"While it is important to remember that TVA has not received any taxpayer funding since 1999 and has taken positive steps in recent years to pay down its debt, as I've said before, I think it's valuable to evaluate from time to time reforms that could cause TVA to function more effectively for Tennessee taxpayers and ratepayers," Corker said. "That said, at the end of the day, selling TVA is a very unlikely outcome."
U.S. Rep. Chuck Fleischmann, R-Tenn., said he will fight any sale of TVA assets as he did when President Obama proposed the sale of TVA.
"While I understand the desire to achieve short-term budgetary advantages, I have consistently opposed similar proposals by past administrations due to their long-term harmful impact," he said.
The White House cited TVA, the Southwestern Power Administration, the Western Area Power Administration and the Bonneville Power Administration among federal power agencies whose transmission assets could be sold to states, local power distributors or private investors. Trump also is proposing the possible sale of other federal assets such as the Ronald Reagan Washington National and Dulles International Airports, the George Washington and Baltimore Washington parkways, and the Washington Aqueduct.
The Sierra Club criticized the sale of public lands and assets, claiming such sales to private interests could harm the environment.
"This is a bill designed to eliminate environmental protections and fork over billions in taxpayer dollars to big corporations that has been dressed up as an 'infrastructure proposal' to trick the public," Sierra Club Executive Director Michael Brune said in a statement Monday.
The sale of TVA's transmission assets could separate the agency's power generation from its power distribution operations, similar to how generation and transmission has been separated in other parts of the country to give customers more choice in where they buy their power.
But Doug Peters, president of the Chattanooga- based Tennessee Valley Public Power Association, said the integrated public power model of TVA selling the 154 municipalities and power co-ops across the Tennessee Valley "has worked extraordinarily well for more than 80 years."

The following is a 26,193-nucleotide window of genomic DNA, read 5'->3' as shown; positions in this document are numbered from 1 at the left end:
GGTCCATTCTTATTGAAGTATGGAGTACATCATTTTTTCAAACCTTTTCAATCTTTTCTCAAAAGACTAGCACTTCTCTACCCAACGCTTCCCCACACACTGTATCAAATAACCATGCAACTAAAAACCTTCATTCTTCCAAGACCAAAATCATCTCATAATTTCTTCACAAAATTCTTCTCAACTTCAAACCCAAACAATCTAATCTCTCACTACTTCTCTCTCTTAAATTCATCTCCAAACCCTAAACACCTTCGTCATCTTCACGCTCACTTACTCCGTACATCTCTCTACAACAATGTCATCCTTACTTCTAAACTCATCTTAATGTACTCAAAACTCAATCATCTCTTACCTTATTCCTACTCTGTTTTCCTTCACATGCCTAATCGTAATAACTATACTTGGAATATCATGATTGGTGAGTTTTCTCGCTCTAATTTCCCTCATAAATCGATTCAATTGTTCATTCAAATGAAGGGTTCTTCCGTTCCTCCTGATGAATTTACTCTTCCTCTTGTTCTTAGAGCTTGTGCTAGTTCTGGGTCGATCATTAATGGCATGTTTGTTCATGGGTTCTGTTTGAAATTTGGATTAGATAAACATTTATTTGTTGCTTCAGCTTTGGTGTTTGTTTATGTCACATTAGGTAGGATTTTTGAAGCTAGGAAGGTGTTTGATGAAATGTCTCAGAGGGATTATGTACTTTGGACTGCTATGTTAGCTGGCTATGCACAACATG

"This makes no sense; it is not fair, and it is not going to happen," Peters said. "But if this ever gets legs in Congress, TVPPA would definitely want to be there to defend the public power model and to defend the interests of the ratepayers in the Valley who have paid the power bills to pay for TVA through its history."
The Trump infrastructure proposal also called for the possible sale of power marketing administrations (PMAs) that market hydroelectric power from Army Corps of Engineers dams such as those on the Cumberland River near Nashville.
The National Rural Electric Cooperative Association, which benefits from the relatively cheap hydro power from such federal dams, also voiced opposition Monday to any sale of transmission assets by the power marketing authorities.
Stephen Bell, director of public relations at National Rural Electric Cooperative Association, said such a sale, if ever approved, likely would raise rural electric costs.
"The proposal to sell PMA transmission assets would jeopardize affordable and reliable power for more than 100 million people across the nation," he said. "Raising electricity prices on rural Americans to send more money to Washington has been a bad idea each and every time it has been proposed. Today is no different."
Contact Dave Flessner at email@example.com or 423-757-6340.
This story was updated Feb. 12, 2018, at 11:59 p.m. with more information.